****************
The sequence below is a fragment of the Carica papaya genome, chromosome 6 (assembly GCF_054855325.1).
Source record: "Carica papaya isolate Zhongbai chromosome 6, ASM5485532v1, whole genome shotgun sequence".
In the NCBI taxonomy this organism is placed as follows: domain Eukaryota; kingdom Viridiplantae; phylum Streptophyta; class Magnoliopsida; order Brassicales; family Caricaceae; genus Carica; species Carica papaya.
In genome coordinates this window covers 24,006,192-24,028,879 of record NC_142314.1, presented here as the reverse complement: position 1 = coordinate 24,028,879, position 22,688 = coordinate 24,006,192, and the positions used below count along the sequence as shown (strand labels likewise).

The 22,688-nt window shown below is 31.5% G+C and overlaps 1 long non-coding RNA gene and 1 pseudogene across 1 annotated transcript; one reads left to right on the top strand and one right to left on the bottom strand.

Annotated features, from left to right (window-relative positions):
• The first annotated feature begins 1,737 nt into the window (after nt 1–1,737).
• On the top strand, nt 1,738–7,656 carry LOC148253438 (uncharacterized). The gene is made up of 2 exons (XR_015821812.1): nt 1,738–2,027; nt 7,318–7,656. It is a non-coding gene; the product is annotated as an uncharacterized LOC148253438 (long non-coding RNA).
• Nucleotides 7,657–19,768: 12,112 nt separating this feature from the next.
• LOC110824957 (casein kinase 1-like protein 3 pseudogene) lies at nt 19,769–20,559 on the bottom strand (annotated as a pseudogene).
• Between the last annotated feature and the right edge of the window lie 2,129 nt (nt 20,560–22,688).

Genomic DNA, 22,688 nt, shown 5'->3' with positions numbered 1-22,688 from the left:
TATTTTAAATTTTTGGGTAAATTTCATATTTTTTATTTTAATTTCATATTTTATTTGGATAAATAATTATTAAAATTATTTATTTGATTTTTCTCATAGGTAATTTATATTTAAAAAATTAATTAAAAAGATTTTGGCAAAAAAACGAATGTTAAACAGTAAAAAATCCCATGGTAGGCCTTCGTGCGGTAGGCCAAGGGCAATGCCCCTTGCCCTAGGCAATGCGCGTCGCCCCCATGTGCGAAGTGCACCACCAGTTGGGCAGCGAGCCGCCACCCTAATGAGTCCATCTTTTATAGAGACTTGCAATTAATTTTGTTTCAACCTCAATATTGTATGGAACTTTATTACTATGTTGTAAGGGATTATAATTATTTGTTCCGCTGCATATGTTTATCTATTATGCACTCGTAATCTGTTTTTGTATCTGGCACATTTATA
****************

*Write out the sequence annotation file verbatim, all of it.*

The sequence below is a fragment of the Carica papaya genome, chromosome 6 (assembly GCF_054855325.1).
Source record: "Carica papaya isolate Zhongbai chromosome 6, ASM5485532v1, whole genome shotgun sequence".
In the NCBI taxonomy this organism is placed as follows: domain Eukaryota; kingdom Viridiplantae; phylum Streptophyta; class Magnoliopsida; order Brassicales; family Caricaceae; genus Carica; species Carica papaya.
In genome coordinates this window covers 24,006,192-24,028,879 of record NC_142314.1, presented here as the reverse complement: position 1 = coordinate 24,028,879, position 22,688 = coordinate 24,006,192, and the positions used below count along the sequence as shown (strand labels likewise).

The 22,688-nt window shown below is 31.5% G+C and overlaps 1 long non-coding RNA gene and 1 pseudogene across 1 annotated transcript; one reads left to right on the top strand and one right to left on the bottom strand.

Annotated features, from left to right (window-relative positions):
• The first annotated feature begins 1,737 nt into the window (after nt 1–1,737).
• On the top strand, nt 1,738–7,656 carry LOC148253438 (uncharacterized). The gene is made up of 2 exons (XR_015821812.1): nt 1,738–2,027; nt 7,318–7,656. It is a non-coding gene; the product is annotated as an uncharacterized LOC148253438 (long non-coding RNA).
• Nucleotides 7,657–19,768: 12,112 nt separating this feature from the next.
• LOC110824957 (casein kinase 1-like protein 3 pseudogene) lies at nt 19,769–20,559 on the bottom strand (annotated as a pseudogene).
• Between the last annotated feature and the right edge of the window lie 2,129 nt (nt 20,560–22,688).

Genomic DNA, 22,688 nt, shown 5'->3' with positions numbered 1-22,688 from the left:
TATTTTAAATTTTTGGGTAAATTTCATATTTTTTATTTTAATTTCATATTTTATTTGGATAAATAATTATTAAAATTATTTATTTGATTTTTCTCATAGGTAATTTATATTTAAAAAATTAATTAAAAAGATTTTGGCAAAAAAACGAATGTTAAACAGTAAAAAATCCCATGGTAGGCCTTCGTGCGGTAGGCCAAGGGCAATGCCCCTTGCCCTAGGCAATGCGCGTCGCCCCCATGTGCGAAGTGCACCACCAGTTGGGCAGCGAGCCGCCACCCTAATGAGTCCATCTTTTATAGAGACTTGCAATTAATTTTGTTTCAACCTCAATATTGTATGGAACTTTATTACTATGTTGTAAGGGATTATAATTATTTGTTCCGCTGCATATGTTTATCTATTATGCACTCGTAATCTGTTTTTGTATCTGGCACATTTATA